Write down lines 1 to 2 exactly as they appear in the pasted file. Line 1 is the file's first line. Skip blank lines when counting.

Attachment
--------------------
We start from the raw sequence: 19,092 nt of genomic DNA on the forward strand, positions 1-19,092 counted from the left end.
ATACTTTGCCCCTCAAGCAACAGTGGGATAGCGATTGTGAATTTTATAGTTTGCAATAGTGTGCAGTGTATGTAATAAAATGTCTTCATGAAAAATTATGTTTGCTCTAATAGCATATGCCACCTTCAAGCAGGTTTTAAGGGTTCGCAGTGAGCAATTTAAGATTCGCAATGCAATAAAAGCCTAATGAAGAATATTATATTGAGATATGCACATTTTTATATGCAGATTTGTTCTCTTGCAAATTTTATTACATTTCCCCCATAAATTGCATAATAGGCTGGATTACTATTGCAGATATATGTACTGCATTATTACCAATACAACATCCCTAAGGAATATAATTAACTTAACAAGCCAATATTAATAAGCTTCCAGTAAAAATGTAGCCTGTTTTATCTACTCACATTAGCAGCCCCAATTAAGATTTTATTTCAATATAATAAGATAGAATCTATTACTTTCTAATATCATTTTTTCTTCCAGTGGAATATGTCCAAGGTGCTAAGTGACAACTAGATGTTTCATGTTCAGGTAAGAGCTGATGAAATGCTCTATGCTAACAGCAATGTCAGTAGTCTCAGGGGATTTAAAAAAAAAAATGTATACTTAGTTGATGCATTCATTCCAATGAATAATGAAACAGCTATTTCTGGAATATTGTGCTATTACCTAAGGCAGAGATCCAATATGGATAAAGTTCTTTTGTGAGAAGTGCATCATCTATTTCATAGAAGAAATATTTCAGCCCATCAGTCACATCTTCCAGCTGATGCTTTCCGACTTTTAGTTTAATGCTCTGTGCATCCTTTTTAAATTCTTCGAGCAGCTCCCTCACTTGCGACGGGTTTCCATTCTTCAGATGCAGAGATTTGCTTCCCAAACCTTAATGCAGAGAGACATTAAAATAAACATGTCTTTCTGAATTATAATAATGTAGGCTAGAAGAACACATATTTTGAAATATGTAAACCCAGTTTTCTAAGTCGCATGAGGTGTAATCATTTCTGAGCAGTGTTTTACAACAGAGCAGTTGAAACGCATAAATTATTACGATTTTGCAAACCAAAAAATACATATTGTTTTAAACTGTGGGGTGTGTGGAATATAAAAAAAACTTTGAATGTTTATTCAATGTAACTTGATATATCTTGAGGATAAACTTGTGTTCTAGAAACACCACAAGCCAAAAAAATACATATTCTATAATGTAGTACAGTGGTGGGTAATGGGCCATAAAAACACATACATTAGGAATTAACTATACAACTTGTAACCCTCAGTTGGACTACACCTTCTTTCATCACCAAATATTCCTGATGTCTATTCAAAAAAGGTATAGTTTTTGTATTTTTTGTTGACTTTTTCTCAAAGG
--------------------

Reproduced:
We start from the raw sequence: 19,092 nt of genomic DNA on the forward strand, positions 1-19,092 counted from the left end.
ATACTTTGCCCCTCAAGCAACAGTGGGATAGCGATTGTGAATTTTATAGTTTGCAATAGTGTGCAGTGTATGTAATAAAATGTCTTCATGAAAAATTATGTTTGCTCTAATAGCATATGCCACCTTCAAGCAGGTTTTAAGGGTTCGCAGTGAGCAATTTAAGATTCGCAATGCAATAAAAGCCTAATGAAGAATATTATATTGAGATATGCACATTTTTATATGCAGATTTGTTCTCTTGCAAATTTTATTACATTTCCCCCATAAATTGCATAATAGGCTGGATTACTATTGCAGATATATGTACTGCATTATTACCAATACAACATCCCTAAGGAATATAATTAACTTAACAAGCCAATATTAATAAGCTTCCAGTAAAAATGTAGCCTGTTTTATCTACTCACATTAGCAGCCCCAATTAAGATTTTATTTCAATATAATAAGATAGAATCTATTACTTTCTAATATCATTTTTTCTTCCAGTGGAATATGTCCAAGGTGCTAAGTGACAACTAGATGTTTCATGTTCAGGTAAGAGCTGATGAAATGCTCTATGCTAACAGCAATGTCAGTAGTCTCAGGGGATTTAAAAAAAAAAATGTATACTTAGTTGATGCATTCATTCCAATGAATAATGAAACAGCTATTTCTGGAATATTGTGCTATTACCTAAGGCAGAGATCCAATATGGATAAAGTTCTTTTGTGAGAAGTGCATCATCTATTTCATAGAAGAAATATTTCAGCCCATCAGTCACATCTTCCAGCTGATGCTTTCCGACTTTTAGTTTAATGCTCTGTGCATCCTTTTTAAATTCTTCGAGCAGCTCCCTCACTTGCGACGGGTTTCCATTCTTCAGATGCAGAGATTTGCTTCCCAAACCTTAATGCAGAGAGACATTAAAATAAACATGTCTTTCTGAATTATAATAATGTAGGCTAGAAGAACACATATTTTGAAATATGTAAACCCAGTTTTCTAAGTCGCATGAGGTGTAATCATTTCTGAGCAGTGTTTTACAACAGAGCAGTTGAAACGCATAAATTATTACGATTTTGCAAACCAAAAAATACATATTGTTTTAAACTGTGGGGTGTGTGGAATATAAAAAAAACTTTGAATGTTTATTCAATGTAACTTGATATATCTTGAGGATAAACTTGTGTTCTAGAAACACCACAAGCCAAAAAAATACATATTCTATAATGTAGTACAGTGGTGGGTAATGGGCCATAAAAACACATACATTAGGAATTAACTATACAACTTGTAACCCTCAGTTGGACTACACCTTCTTTCATCACCAAATATTCCTGATGTCTATTCAAAAAAGGTATAGTTTTTGTATTTTTTGTTGACTTTTTCTCAAAGG